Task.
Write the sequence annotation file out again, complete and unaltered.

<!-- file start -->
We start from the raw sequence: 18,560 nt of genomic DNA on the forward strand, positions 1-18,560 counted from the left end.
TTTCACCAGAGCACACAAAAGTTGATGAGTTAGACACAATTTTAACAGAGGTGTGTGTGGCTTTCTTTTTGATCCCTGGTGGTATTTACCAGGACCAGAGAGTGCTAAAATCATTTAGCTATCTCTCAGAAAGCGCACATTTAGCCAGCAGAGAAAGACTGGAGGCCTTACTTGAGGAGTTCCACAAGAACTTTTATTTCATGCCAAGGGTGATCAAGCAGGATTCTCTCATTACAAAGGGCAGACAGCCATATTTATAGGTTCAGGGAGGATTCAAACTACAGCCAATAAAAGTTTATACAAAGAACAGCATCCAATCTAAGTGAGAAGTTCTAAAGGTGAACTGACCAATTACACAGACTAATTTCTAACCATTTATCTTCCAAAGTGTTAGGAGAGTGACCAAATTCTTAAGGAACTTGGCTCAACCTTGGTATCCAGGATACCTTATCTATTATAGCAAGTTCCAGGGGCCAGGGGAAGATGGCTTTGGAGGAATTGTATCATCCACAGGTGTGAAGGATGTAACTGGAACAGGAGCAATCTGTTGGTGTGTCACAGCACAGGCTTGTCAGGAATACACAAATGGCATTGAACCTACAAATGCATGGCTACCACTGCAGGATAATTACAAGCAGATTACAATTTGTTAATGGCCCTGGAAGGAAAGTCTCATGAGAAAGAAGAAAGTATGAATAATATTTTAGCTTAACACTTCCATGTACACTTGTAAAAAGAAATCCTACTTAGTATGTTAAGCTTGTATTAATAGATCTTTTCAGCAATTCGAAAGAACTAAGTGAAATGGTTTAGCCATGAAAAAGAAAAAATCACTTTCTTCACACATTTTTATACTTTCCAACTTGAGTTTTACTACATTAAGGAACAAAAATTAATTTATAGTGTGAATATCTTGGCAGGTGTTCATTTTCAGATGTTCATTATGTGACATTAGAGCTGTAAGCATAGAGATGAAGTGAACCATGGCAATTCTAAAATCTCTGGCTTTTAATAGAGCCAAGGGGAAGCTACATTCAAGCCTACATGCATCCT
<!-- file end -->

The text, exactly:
We start from the raw sequence: 18,560 nt of genomic DNA on the forward strand, positions 1-18,560 counted from the left end.
TTTCACCAGAGCACACAAAAGTTGATGAGTTAGACACAATTTTAACAGAGGTGTGTGTGGCTTTCTTTTTGATCCCTGGTGGTATTTACCAGGACCAGAGAGTGCTAAAATCATTTAGCTATCTCTCAGAAAGCGCACATTTAGCCAGCAGAGAAAGACTGGAGGCCTTACTTGAGGAGTTCCACAAGAACTTTTATTTCATGCCAAGGGTGATCAAGCAGGATTCTCTCATTACAAAGGGCAGACAGCCATATTTATAGGTTCAGGGAGGATTCAAACTACAGCCAATAAAAGTTTATACAAAGAACAGCATCCAATCTAAGTGAGAAGTTCTAAAGGTGAACTGACCAATTACACAGACTAATTTCTAACCATTTATCTTCCAAAGTGTTAGGAGAGTGACCAAATTCTTAAGGAACTTGGCTCAACCTTGGTATCCAGGATACCTTATCTATTATAGCAAGTTCCAGGGGCCAGGGGAAGATGGCTTTGGAGGAATTGTATCATCCACAGGTGTGAAGGATGTAACTGGAACAGGAGCAATCTGTTGGTGTGTCACAGCACAGGCTTGTCAGGAATACACAAATGGCATTGAACCTACAAATGCATGGCTACCACTGCAGGATAATTACAAGCAGATTACAATTTGTTAATGGCCCTGGAAGGAAAGTCTCATGAGAAAGAAGAAAGTATGAATAATATTTTAGCTTAACACTTCCATGTACACTTGTAAAAAGAAATCCTACTTAGTATGTTAAGCTTGTATTAATAGATCTTTTCAGCAATTCGAAAGAACTAAGTGAAATGGTTTAGCCATGAAAAAGAAAAAATCACTTTCTTCACACATTTTTATACTTTCCAACTTGAGTTTTACTACATTAAGGAACAAAAATTAATTTATAGTGTGAATATCTTGGCAGGTGTTCATTTTCAGATGTTCATTATGTGACATTAGAGCTGTAAGCATAGAGATGAAGTGAACCATGGCAATTCTAAAATCTCTGGCTTTTAATAGAGCCAAGGGGAAGCTACATTCAAGCCTACATGCATCCT